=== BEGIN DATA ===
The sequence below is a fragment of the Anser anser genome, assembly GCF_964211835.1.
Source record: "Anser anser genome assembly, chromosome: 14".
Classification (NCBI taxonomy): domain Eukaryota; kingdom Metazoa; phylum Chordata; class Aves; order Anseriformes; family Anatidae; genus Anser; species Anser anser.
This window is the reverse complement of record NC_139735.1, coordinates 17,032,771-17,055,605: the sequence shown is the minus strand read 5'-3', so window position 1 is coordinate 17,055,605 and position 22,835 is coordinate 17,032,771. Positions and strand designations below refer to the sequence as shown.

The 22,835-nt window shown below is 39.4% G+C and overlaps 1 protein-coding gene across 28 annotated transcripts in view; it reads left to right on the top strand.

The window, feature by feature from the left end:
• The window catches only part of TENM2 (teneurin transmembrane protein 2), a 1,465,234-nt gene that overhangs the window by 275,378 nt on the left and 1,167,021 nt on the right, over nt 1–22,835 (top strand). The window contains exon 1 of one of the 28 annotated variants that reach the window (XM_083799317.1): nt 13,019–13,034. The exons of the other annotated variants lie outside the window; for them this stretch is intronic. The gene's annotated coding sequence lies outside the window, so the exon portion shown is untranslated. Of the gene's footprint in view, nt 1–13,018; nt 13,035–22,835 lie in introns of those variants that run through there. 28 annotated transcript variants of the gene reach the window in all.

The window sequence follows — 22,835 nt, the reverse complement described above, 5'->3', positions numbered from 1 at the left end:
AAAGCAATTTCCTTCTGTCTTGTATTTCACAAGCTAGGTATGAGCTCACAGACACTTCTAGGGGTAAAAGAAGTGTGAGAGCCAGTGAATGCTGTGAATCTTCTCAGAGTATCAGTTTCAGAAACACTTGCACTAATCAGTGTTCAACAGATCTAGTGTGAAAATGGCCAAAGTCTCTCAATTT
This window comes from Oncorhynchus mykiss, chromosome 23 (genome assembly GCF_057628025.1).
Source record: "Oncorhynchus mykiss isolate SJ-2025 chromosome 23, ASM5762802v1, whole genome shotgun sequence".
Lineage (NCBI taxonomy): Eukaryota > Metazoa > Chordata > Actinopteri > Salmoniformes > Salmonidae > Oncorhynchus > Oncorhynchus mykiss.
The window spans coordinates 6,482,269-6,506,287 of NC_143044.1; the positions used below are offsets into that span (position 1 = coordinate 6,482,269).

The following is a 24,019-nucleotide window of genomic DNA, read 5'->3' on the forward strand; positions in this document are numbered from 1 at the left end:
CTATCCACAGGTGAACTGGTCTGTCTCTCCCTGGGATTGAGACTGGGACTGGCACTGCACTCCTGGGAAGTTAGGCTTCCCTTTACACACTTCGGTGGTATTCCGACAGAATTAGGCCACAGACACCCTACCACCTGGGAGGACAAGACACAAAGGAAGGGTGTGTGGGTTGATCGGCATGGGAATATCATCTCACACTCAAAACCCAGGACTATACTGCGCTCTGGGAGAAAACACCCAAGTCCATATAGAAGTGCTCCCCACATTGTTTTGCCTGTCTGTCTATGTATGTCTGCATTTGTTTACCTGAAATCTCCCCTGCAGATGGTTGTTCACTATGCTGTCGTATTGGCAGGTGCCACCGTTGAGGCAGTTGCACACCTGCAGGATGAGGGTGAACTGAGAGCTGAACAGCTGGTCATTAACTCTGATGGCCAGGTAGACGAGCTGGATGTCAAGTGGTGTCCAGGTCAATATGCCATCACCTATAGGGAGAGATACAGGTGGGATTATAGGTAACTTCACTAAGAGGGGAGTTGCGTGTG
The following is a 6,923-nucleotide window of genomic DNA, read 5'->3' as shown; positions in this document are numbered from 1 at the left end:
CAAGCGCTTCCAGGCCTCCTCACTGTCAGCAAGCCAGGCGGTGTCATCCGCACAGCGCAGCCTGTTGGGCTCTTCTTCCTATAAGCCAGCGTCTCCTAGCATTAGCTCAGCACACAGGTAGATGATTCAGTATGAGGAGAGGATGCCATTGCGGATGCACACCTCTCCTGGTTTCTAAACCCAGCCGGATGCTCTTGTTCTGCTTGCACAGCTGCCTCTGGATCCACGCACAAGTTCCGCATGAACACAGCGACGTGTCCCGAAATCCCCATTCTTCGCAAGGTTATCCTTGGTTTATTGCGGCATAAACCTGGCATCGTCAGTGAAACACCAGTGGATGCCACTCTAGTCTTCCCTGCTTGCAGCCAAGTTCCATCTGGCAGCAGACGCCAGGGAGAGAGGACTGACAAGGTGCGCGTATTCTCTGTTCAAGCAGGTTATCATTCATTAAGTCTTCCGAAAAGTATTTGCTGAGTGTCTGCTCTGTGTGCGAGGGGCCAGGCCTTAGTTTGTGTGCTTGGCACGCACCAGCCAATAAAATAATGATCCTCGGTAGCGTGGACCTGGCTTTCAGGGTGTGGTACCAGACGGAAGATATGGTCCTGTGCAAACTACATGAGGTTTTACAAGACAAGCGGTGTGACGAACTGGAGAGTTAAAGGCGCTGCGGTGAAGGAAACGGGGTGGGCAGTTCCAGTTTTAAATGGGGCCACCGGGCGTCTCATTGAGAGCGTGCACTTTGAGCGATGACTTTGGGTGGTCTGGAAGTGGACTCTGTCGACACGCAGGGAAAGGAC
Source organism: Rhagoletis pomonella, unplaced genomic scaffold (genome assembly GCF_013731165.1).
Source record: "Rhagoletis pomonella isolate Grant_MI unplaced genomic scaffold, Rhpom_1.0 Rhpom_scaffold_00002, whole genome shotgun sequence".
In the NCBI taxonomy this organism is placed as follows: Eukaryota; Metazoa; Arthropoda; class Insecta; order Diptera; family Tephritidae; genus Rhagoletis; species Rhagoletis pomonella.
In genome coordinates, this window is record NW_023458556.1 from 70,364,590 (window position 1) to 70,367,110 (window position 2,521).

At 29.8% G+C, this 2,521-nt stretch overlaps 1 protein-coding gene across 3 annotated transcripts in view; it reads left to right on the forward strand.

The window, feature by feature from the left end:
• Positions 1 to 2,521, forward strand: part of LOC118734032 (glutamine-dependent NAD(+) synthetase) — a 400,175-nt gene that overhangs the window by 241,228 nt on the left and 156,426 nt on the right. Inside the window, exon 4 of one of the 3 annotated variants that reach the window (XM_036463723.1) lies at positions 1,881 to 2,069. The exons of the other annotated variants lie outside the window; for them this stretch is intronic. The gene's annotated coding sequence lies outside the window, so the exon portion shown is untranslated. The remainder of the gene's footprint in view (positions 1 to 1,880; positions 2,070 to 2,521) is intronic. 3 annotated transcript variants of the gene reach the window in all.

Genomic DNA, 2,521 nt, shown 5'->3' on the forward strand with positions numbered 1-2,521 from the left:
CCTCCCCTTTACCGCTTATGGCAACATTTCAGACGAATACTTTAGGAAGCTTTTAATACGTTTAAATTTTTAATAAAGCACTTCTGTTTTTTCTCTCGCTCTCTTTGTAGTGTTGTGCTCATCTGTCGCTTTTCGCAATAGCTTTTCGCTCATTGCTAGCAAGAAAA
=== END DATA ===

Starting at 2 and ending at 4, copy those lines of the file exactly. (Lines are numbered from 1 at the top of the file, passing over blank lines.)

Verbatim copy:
Source record: "Anser anser genome assembly, chromosome: 14".
Classification (NCBI taxonomy): domain Eukaryota; kingdom Metazoa; phylum Chordata; class Aves; order Anseriformes; family Anatidae; genus Anser; species Anser anser.
This window is the reverse complement of record NC_139735.1, coordinates 17,032,771-17,055,605: the sequence shown is the minus strand read 5'-3', so window position 1 is coordinate 17,055,605 and position 22,835 is coordinate 17,032,771. Positions and strand designations below refer to the sequence as shown.